Re: Communication yes, chaos no
> While this is generally good stuff, I must
> disagree with throwing the design documents open
> to continuous tinkering by all. If the design is
> changeable by anyone at a moment's notice, you
> have no design.
Everyone should be treated equal, there should be roles and
responsibility. If a coder decided a requirement was too hard
and deleted it, that would be a coder not following their role.
I certainly wouldn't want a designer re-indenting my code.
> We still need to have someone in charge of the
> design. Hoarding is bad, but ownership is good.
> The thing is, the documents should not be owned by
> *any* of the designers. Go back and read _The
> Mythical Man-Month_ again, and look carefully at
> the role of the project librarian. Code isn't the
> only thing that goes in the library; design
> documents belong there too.
If the project has a librarian, then yes, they can shepherd
the documentation. Most projects don't have anyone,
except maybe the designer keeping the documentation
together and organized.
> You can still have the approved versions of the
> documentation *available* to everyone -- this is
> good. But a gatekeeper and sender-of-warnings is
> needed to preserve order and allow people to think
> without having to check for changes every hour.
Obviously if the design is changing every hour, it isn't
ready for coding. E-mail, and/or newsgroups can be
used to warn or discuss major changes, and their
The current situation where there is a document handed
out, and your start coding to it. Two days later a
new document is handed out, it looks the same, but
somewhere in 35 pages there is a change (no they
didn't use change bars, that'd be too easy, besides
they make the document look messy). Then about
release time one of the designers looks at your
user interface, and says they changed the second
screen, and moved it to 4th screen. You ask who
and when, and he shows you a copy of the design
document dated a week after the one you are using.
They didn't ask you to the meeting to discuss it
'cause your were behind in coding, and they figured
you'd get done quicker if you kept coding instead of
going to the meeting. (I am not making these up
they have happened!)
> A point I looked for but perhaps missed, is that
> *everyone* who is expected to contribute to the
> product should be involved with the design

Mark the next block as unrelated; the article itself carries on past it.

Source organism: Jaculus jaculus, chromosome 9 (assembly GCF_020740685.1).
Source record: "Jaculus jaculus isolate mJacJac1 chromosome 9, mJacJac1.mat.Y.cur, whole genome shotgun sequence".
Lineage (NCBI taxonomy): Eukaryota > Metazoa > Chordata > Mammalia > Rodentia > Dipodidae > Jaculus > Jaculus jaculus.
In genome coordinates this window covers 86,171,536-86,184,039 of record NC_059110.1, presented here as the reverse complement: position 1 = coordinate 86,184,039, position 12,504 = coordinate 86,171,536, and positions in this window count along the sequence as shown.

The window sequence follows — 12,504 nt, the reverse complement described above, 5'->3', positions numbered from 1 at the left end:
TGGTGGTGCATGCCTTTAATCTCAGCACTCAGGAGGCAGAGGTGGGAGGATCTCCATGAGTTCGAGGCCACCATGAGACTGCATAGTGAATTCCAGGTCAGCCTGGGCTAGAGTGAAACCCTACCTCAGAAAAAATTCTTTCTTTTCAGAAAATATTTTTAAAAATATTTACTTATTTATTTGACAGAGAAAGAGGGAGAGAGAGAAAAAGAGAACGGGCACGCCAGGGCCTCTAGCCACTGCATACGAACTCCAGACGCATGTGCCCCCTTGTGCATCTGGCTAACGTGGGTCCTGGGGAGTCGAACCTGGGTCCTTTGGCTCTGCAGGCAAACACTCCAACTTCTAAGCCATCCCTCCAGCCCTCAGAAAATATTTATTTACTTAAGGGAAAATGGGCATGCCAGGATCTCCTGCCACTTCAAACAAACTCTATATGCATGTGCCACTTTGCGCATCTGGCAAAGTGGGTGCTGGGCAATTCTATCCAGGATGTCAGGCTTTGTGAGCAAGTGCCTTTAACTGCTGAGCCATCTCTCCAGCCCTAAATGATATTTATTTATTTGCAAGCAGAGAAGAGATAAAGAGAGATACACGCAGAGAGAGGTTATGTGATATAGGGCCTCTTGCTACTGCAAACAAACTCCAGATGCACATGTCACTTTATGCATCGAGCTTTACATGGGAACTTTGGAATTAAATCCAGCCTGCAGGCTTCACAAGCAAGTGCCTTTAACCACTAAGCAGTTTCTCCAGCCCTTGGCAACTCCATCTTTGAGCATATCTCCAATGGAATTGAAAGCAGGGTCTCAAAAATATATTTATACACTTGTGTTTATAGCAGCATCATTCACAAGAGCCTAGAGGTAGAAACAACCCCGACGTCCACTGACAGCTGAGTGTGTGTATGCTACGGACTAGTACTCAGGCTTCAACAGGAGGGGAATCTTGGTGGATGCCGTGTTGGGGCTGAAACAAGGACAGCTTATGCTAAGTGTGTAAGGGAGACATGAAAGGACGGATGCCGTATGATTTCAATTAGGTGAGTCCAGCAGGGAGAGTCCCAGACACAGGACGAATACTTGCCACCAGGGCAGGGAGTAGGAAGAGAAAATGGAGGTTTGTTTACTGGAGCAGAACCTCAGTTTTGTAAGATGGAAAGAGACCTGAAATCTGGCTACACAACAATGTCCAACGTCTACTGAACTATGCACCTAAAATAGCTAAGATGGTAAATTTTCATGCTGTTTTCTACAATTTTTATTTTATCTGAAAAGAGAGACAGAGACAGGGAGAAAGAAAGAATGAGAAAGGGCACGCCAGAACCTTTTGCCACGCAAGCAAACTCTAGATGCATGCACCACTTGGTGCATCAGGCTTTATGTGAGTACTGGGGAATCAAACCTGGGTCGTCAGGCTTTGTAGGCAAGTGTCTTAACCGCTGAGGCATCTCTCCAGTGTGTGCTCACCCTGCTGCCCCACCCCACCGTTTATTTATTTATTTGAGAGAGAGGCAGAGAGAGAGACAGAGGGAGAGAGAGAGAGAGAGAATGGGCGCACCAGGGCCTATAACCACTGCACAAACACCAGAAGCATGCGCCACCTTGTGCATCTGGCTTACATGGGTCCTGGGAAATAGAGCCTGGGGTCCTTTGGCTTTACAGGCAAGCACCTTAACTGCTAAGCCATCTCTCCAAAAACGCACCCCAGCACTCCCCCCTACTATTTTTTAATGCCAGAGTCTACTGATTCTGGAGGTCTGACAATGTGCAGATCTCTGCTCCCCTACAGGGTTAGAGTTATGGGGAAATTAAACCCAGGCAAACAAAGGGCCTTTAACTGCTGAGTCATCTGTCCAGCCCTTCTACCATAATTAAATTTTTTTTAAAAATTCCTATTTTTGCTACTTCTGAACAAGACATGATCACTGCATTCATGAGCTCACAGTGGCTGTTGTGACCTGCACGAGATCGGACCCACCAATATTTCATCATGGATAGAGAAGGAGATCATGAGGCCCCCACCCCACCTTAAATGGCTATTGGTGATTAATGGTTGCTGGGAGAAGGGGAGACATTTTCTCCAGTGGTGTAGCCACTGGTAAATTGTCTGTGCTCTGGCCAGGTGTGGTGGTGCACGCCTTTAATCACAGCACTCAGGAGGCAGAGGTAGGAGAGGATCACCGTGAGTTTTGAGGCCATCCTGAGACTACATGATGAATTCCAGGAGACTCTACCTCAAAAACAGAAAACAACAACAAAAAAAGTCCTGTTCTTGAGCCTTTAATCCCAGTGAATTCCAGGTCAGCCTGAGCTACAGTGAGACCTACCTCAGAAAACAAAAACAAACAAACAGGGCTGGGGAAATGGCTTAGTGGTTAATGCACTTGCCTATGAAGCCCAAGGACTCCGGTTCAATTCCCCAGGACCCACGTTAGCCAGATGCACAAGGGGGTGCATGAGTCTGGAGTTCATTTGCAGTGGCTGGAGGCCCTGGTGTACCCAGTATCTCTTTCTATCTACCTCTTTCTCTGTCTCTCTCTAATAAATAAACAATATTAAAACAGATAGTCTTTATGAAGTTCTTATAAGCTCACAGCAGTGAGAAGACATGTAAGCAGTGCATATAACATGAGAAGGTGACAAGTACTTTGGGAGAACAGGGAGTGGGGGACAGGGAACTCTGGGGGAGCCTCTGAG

> documentation. Not in the design itself, but in
> the crafting thereof. Designers are solely
> responsible for the design, but they should have
> to hear the concerns of the other players as they
> do their work.
Including the users, and the support groups. Absolutely,
this is very important.
Re: if not visio, then?
> you propose not to use visio as a
> design and modelling tool because not
> everyone has it and you can get
> concurrency issues and so on - so what
> do use then? (suggestion - did you know
> that in visio 2000 you can save a page
> as a jpg/gif - or a whole workbook as a
> series of html pages with gif/jpg img
Keeping the editable format is important, this allows people
who work on your project to edit the work, keeping on, like
having the source to the programs.
XFig works pretty well, I use it for most of my documentation.
It outputs JPEG/PNG (and gifs, if so inclined) that can be
imported for web pages. It is as bad as visio though, in that
it isn't available everywhere. I am hoping the W3C's XML
vector graphic format takes off. But for now, yes there may
not be a great drawing tool for general documentation.
> one of the problems we've also had is
> when dealing with client-orientated
> software, often the client liason dude -
> the consultant or whatever - is involved
> in a large amount of correspondance with
> the client that he then summarises into
> documentation. sometimes small items are
> ommited and nobody has a record of this.
> so my suggestion is that per project
> create a public email folder and address
> email@example.com and that all
> correspondance is cc'd to that email
Use a Wiki, pick your favorite. There are a zillion of them
and you can organize things this way. Certainly using a
e-mail list is a good idea, with archives, for announcements
The dude and you can both enter what you find important into
the wiki, and you can keep your and his version around as
long as necessary.